Post Number: 1
|Posted on Monday, January 28, 2008 - 9:54 pm: |
Roberto, Thanks for the informative site.
The requirement to have an international driver's license has caused me some concern. We are leaving Feb. 7 and will arrive in Santiago, Chile on Feb. 8th. After 3 days in Santiago we have arrainged to rent a car, and have permission from the Avis to take it into Argentia. We are driving to Mendoza and then down to San Martin and Villa Angostura and then back into Chile.
We were in San Martin and Villa Angostura 3 or 4 years ago and rented a car and drove it into Chile also. Nobody every mentioned anything about an international drivers license.
I checked a web site that said they can issue them but it takes three or four processing days and that doesn't include the day or two that it would take to get the info together and send it.
If you are driving into Argentina and don't have one is anybody likely to not allow us in?
Post Number: 56
|Posted on Monday, January 28, 2008 - 10:34 pm: |
Just for your information, international Driver's license can be obtain at AAA office on the spot.
Hope that helps.
Post Number: 2
|Posted on Monday, January 28, 2008 - 11:29 pm: |
I'll head down there tomorrow.
Post Number: 117
|Posted on Monday, January 28, 2008 - 11:45 pm: |
Just because noone mentioned anything 3 or 4 years ago, and just becuase noone may or may not mention anything this time when you go, doesn't mean that by chance someone may actually enforce something that is on the books. Better be safe than sorry - good luck and have a great trip - cheers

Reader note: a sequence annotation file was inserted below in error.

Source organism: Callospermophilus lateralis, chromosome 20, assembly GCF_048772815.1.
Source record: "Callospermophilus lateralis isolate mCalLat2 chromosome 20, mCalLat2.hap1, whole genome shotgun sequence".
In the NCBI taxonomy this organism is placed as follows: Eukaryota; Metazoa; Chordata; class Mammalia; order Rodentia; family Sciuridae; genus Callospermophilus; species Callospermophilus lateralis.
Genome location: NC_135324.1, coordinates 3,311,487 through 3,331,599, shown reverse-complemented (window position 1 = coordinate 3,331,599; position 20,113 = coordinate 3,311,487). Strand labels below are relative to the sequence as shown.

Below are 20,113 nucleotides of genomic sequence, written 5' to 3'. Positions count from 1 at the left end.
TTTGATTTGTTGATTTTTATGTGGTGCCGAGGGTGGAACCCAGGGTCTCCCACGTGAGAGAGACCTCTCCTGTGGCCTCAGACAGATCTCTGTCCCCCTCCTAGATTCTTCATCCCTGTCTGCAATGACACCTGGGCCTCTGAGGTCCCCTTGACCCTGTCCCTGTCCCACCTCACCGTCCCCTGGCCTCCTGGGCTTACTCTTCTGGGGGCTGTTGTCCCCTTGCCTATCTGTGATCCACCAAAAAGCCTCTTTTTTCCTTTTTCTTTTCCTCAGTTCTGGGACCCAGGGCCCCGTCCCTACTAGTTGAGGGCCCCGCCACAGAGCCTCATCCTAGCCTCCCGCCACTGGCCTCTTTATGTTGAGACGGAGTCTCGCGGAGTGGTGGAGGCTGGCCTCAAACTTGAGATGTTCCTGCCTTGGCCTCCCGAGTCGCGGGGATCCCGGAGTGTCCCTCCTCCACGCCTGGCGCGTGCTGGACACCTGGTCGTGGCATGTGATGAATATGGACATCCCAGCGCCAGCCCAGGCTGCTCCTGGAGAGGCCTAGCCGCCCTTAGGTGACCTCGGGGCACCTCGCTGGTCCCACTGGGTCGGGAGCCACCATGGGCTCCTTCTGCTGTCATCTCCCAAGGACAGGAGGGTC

Post Number: 1477
|Posted on Tuesday, January 29, 2008 - 8:12 am: |
Like WTM said. Chances are you will be fine but it won't hurt to get an international license, specially if AAA can grant you one quickly.
Post Number: 118
|Posted on Tuesday, January 29, 2008 - 9:17 am: |
Roberto - I forgot to mention thanks for posting that info at the beginning message...you would not beleive how many Americans and Argentines I run across that are convinced that that USA does not allow dual nationality. Just last week a USA immigration lawyer visiting here in Mendoza tried to convince me it was not allowed...I already knew better but how could I convince the guy - I politley referred him to the the Strate Department website but he was pretty much offended by that point..LOL
Post Number: 5
|Posted on Monday, February 04, 2008 - 11:54 pm: |
By the way, I contacted the Centro de Informacion Turistica and asked about an international drivers license. The lady responding said that I don't need an international driver's license in Argentina.
But in the meantime both my wife and I went to AAA and got them in about 15 minutes. They charged $21 for AAA members. So I guess we are set either way.
My photo looks like I had just drank a bottle of Malbec.
Post Number: 1498
|Posted on Tuesday, February 05, 2008 - 9:56 pm: |
> like I had just drank a bottle of Malbec.
Well, you will soon try some of the best varietals in the world as I understand the foot of the andes is a priviledge area with a perfect combination of weather/water/soil for growing Malbecs.
One common theme in Argentina is that you may get different answers from different people for the same subject. That is, from people that are supposed to know. Best not to take anyone's word so you did the right thing getting the international license.
Good luck on your trip!
Post Number: 3
|Posted on Wednesday, February 06, 2008 - 9:18 am: |
I rented a car for 2 weeks in Bs. As. and I used my Canadian driver's license.